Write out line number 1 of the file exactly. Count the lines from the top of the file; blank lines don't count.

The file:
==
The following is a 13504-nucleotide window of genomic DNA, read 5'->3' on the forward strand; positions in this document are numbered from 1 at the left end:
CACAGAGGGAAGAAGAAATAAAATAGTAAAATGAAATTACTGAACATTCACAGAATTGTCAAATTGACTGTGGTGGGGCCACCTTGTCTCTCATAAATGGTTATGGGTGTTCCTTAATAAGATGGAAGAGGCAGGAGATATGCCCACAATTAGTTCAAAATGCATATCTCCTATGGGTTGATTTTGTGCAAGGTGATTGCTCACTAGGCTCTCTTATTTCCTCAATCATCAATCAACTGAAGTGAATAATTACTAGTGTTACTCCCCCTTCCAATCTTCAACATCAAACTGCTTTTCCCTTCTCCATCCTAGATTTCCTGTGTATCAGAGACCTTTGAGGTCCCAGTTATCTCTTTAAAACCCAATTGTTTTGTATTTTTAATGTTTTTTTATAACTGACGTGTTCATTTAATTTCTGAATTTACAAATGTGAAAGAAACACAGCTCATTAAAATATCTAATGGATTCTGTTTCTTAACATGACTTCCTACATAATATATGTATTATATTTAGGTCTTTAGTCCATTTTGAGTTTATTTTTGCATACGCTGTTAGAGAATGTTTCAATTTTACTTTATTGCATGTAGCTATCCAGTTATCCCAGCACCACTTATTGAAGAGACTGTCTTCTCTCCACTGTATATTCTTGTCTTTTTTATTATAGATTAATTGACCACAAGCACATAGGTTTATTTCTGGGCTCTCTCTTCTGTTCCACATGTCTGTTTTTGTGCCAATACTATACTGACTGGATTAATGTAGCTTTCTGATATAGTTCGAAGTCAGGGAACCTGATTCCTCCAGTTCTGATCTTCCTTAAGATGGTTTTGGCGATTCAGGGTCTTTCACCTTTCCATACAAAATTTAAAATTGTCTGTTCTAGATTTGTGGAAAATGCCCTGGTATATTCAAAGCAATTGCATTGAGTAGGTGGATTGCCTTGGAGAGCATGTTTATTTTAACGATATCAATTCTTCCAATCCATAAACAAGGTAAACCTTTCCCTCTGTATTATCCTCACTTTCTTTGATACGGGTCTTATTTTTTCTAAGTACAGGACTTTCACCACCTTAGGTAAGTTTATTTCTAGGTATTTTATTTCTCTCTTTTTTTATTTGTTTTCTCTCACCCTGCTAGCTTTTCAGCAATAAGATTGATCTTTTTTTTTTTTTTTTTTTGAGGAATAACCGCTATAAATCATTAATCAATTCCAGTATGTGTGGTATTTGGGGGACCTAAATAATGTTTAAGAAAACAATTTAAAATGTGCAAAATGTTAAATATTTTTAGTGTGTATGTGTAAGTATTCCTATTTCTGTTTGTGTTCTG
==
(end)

The following is a 13504-nucleotide window of genomic DNA, read 5'->3' on the forward strand; positions in this document are numbered from 1 at the left end: